How Iran Hopes the Nuclear Deal Will Revive Its Economy
From the beginning of his presidency, Hassan Rouhani and his team considered the Joint Comprehensive Plan of Action (JCPOA) negotiated between Iran and several world powers in July 14, 2015, to be a first step in a grander plan to normalize Iran’s international relations with the outside world. As I explained in my previous analysis, managing terror and limiting overt kinetic actions by the Revolutionary Guard and the Quds Force are only second in importance to the project of normalization. The third is economic recovery, including bank reforms and establishing a strong linkage with foreign capitals and internationally accepted standards of banking.
When running for office in 2013, President Rouhani promised to reform an economy ravaged by years of mismanagement, corruption, populist policies and sanctions. Indeed, hope of economic betterment drove popular support for the nuclear deal. Within days of signing the JCPOA, President Rouhani declared, in an open letter to First Vice President Eshaq Jahangiri, his intention to heal the economy by focusing on the banking system. The economic pledges have been popular enough to give Rouhani an edge in the 2016 parliamentary election.
After analyzing systemic problems, the administration concluded that the cornerstone of the economic recovery should be a reform of the banking system, which operated for decades “with low capital adequacy requirements and inadequate regulatory and supervisory mechanisms.” As a result, the banks have been hobbled by a large inventory of nonperforming loans and have lacked capital for extending credit to business. Valiollah Seif, the governor of Iran’s Central Bank, commented that financial mismanagement left Iran’s financial system in “tatters.” The Banking Overhaul Plan, signed into law by Rouhani in July 2016 was designed to remedy the situation. An official government website promised “to get financing for short and medium-term projects back on track, provide a cash cushion to tackle bad loans, promote competition, reorder the money market by regulating the army of uncertified credit and financial institutions, and increase banks’ lending power by raising their capital.”
Much as the law was appreciated, it did not go far enough to secure Foreign Direct Investment (FDI). Indeed, normalizers hoped to cash in on the JCPOA’s promise of FDI, especially as the country’s critical oil and gas sectors had badly degraded under years of mismanagement and sanctions. But, as Seif put it, Iranian banks are too outdated for attracting FDI, because they have fallen behind international norms and standards. The central bank governor’s somewhat oblique reference was to the 1999 UN International Convention on the Suppression of the Financing of Terrorism.
The Financial Action Task Force (FATF) is an international watchdog created soon after, to monitor compliance with the convention. On February 19, 2016, the FATF described itself as “particularly and exceptionally concerned about Iran’s failure to address the risk of terrorist financing and the serious threat this poses to the integrity of the international financial system.” In addition to advising member states to guard against all transactions with Iran, the FATF also recommended that members continue to apply countermeasures, such as enhanced due diligence on transactions and systematic reporting requirements.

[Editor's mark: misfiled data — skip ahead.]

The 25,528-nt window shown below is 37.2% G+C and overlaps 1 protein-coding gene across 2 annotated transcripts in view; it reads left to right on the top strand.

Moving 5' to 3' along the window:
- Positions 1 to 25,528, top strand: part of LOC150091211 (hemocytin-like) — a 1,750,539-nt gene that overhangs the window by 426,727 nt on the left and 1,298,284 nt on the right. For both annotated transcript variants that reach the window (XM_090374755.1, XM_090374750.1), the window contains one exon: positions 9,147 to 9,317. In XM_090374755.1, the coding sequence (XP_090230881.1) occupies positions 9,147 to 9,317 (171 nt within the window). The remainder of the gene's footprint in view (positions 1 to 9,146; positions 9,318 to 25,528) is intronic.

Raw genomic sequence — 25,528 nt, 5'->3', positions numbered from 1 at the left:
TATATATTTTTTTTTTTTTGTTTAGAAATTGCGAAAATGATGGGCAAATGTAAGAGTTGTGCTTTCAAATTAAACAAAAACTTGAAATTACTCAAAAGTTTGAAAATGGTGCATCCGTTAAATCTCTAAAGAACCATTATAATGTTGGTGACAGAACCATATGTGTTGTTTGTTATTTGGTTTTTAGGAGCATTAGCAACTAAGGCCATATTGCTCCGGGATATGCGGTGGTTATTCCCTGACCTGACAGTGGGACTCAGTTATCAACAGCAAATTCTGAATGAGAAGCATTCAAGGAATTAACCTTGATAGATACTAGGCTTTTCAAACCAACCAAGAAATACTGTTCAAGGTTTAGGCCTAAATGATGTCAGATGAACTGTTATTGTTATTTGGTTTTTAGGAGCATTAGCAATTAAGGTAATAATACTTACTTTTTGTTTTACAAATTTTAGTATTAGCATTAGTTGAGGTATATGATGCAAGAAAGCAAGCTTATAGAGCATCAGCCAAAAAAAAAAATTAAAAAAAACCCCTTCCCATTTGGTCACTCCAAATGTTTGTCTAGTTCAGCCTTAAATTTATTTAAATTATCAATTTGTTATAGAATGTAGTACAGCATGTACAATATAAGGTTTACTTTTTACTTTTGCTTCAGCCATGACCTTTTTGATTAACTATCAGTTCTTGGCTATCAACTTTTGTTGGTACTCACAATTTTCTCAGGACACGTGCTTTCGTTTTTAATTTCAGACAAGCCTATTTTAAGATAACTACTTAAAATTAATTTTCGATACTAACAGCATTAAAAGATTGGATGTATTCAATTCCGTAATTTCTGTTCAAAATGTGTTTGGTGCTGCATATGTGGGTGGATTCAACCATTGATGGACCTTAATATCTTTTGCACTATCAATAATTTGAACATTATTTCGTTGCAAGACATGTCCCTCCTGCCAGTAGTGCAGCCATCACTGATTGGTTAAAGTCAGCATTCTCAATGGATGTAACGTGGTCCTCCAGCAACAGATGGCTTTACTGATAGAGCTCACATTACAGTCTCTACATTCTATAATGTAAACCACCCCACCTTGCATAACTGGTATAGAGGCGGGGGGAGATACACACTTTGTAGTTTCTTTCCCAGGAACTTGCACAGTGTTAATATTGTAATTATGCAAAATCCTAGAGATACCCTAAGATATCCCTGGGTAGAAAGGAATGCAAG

For the custodians of the normalization project, the FATF’s strong language was a reminder of what they knew all along—namely, that Iran would not be able to access the FDI market without joining the convention, since renamed the Terrorist Financing Convention (TFC). On August 4, 2015, Iran’s parliament voted to join the 1999 convention. On March 5, 2016, the Guardian Council approved the legislation, paving the way for a membership application. As a rule, states participating in the TFC are required to enact national legislation that criminalizes acts of terrorist financing.
In the past, the Revolutionary Guard unequivocally opposed such legislation, but the post-JCPOA period presented them with some complex choices. As president, Ali Akbar Hashemi Rafsanjani (1989–97) helped transform the Revolutionary Guard from a strictly military organization into a leading economic and political entity. Rafsanjani’s privatization policy let the Revolutionary Guard take control of several confiscated companies and established their signature Khatam al-Anbiya Construction Headquarters. They have subsequently branched out into agriculture, mining, telecommunication, transportation and import-export services. The Principlist Mahmoud Ahmadinejad, who came to power with the help of the Revolutionary Guard, dramatically increased their economic standing. More than half of his cabinet members were either Revolutionary Guard veterans or people with ongoing ties to the organization. The Revolutionary Guard was awarded hundreds of no-bid government contracts and billions of dollars for construction and energy programs.